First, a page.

This week is full of joy, pure joy. I am writing simply to share it. Sometimes our joy comes quietly and we are content to treasure it silently, and contemplate its beauty. At other times, we are ready to shout our happiness from the rooftops and share it with the world. This week I’m experiencing BOTH of these joys. This week, as I count down to the arrival of our firstborn and her family, my heart is full and I find myself swallowing lumps in my throat and wiping overflowing eyes when I least expect it.
Can this be real? Can my girl be coming home at last? How well I remember that time ten years ago, when we said goodbye. Her journey would take her to Moscow, and then, on to Siberia (via the Trans Siberian RR) , to a little Buryat village to teach English…the only English speaker in that area. This was total immersion at it best (and worst). She experienced it all….the lack of indoor plumbing, the severely cold Siberian winters, carrying wood in to keep the stove going, needing no refrigeration because the window sill was a sufficient icebox.
Our little girl had grown up loving Russia and all things Russian, writing to and praying for Russian Christians while the country was still closed. And then it happened! Perestroika (restructuring) began in the mid-80s under Gorbachev and by 1991 Russia was open to visitors and all things American. Our daughter was twelve; ten years later she left for Russia. Her dreams were to open an orphanage, which didn’t work out. But she met a handsome young Russian and that DID work out.
She embraced Russian culture and language with a vengeance. In so many ways, these were her people. And soon, she had a lovely little Russian princess of her own. Someone else to love and enjoy. I knew the feeling, I had had a firstborn too. I knew the joy of having a little girl.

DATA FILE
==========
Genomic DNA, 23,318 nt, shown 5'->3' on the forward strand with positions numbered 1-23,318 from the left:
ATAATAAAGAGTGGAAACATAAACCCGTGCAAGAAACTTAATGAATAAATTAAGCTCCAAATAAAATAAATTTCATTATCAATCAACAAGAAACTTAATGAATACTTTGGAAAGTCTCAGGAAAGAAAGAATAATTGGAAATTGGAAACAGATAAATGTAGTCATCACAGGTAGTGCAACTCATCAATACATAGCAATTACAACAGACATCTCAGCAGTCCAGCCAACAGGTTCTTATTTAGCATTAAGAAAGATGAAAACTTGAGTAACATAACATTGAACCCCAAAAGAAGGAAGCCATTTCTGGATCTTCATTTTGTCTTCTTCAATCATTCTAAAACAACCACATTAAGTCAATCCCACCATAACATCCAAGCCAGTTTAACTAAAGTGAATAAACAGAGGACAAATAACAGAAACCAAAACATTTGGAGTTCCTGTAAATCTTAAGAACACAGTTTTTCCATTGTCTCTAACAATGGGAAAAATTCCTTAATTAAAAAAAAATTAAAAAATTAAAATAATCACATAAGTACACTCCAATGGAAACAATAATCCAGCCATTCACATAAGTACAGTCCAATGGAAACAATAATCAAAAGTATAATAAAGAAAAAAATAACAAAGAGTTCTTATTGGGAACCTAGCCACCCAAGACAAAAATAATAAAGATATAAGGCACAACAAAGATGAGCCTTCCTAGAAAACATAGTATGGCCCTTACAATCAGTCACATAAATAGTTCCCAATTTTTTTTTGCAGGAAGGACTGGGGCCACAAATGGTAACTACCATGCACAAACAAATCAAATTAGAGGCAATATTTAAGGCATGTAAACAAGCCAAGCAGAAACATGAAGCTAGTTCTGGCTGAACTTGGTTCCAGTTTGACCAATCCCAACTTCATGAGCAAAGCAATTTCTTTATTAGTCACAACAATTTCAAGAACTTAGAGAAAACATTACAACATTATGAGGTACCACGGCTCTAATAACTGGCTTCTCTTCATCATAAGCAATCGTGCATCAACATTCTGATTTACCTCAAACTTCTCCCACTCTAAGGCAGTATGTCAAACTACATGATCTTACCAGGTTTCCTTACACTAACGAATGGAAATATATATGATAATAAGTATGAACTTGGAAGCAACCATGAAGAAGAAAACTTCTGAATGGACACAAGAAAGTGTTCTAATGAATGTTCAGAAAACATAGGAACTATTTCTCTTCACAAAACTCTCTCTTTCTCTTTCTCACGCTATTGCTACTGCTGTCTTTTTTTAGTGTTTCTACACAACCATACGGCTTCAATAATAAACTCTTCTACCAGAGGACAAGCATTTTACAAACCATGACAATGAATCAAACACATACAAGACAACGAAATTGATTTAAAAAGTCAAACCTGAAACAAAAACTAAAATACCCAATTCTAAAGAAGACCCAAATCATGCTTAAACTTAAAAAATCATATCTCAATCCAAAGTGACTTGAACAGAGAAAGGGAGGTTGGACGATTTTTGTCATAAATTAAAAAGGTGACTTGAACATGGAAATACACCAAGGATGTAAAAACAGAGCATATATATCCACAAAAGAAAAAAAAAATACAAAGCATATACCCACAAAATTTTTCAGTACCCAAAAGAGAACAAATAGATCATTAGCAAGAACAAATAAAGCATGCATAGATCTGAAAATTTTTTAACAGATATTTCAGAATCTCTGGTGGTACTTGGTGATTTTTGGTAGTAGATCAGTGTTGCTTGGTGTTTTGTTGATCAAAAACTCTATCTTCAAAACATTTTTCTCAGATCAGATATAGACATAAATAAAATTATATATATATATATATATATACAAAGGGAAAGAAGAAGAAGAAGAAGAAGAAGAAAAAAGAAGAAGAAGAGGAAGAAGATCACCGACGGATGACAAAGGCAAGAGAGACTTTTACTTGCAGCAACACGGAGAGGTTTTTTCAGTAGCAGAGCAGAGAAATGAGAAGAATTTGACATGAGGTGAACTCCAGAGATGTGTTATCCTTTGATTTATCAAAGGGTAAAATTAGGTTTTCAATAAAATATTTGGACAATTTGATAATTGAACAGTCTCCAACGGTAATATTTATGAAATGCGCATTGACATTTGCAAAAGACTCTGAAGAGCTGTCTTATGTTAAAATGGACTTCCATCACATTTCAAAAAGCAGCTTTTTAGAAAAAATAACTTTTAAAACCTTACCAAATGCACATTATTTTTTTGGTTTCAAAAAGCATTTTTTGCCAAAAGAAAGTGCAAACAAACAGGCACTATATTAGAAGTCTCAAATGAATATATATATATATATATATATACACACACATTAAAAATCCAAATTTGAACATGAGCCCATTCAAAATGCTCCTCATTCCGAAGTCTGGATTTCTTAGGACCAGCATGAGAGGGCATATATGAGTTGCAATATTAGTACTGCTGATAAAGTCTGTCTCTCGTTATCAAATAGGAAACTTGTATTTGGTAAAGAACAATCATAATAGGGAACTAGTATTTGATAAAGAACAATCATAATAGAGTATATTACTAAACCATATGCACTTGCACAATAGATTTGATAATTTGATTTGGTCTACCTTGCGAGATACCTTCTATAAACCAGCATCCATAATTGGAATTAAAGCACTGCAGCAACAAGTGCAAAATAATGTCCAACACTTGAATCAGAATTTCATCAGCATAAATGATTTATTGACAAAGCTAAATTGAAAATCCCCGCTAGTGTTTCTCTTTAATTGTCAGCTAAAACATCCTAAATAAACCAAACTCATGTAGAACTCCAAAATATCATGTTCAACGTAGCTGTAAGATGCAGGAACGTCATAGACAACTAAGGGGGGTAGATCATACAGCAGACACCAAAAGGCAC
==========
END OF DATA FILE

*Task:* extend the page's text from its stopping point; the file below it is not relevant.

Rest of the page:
What I did NOT know was the pain of loss she would experience over the next few years. My heart broke as I prayed for her from afar. I longed to hold her and yet I knew that her grief was a personal grief, too personal for me to fully understand. I had never experienced the loss of a child. My daughter had entered uncharted territory. I felt ill equipped. This is indeed, one of the hardest things for a parent to deal with…longing to comfort, yet knowing that, for a certain time, there is no comfort. There is only a deep, dark, tunnel of grief. The child we rescued from skinned knees is the adult we cannot rescue from life’s very darkest journeys.
She returns to us a different person than the young 20-something who left over ten years ago. She will bring her darling daughter, our granddaughter, and her sweet, gentle husband. He will begin the journey she started long ago. He will take over the cultural immersion as he learns English, as will their little girl. He will experience all things American, as his wife experienced his homeland all those years ago. Our world is a little bigger and a little smaller—– and the circle continues. A little Russian girl will come to America. She will come marching down the entryway at the airport and she will march straight into our hearts. And here it comes again….that lump is building. I am swallowing hard and there is a familiar wetness coming from my eyes. My heart is full and this is life at its best. They are coming home, and this must surely be what they call….pure joy!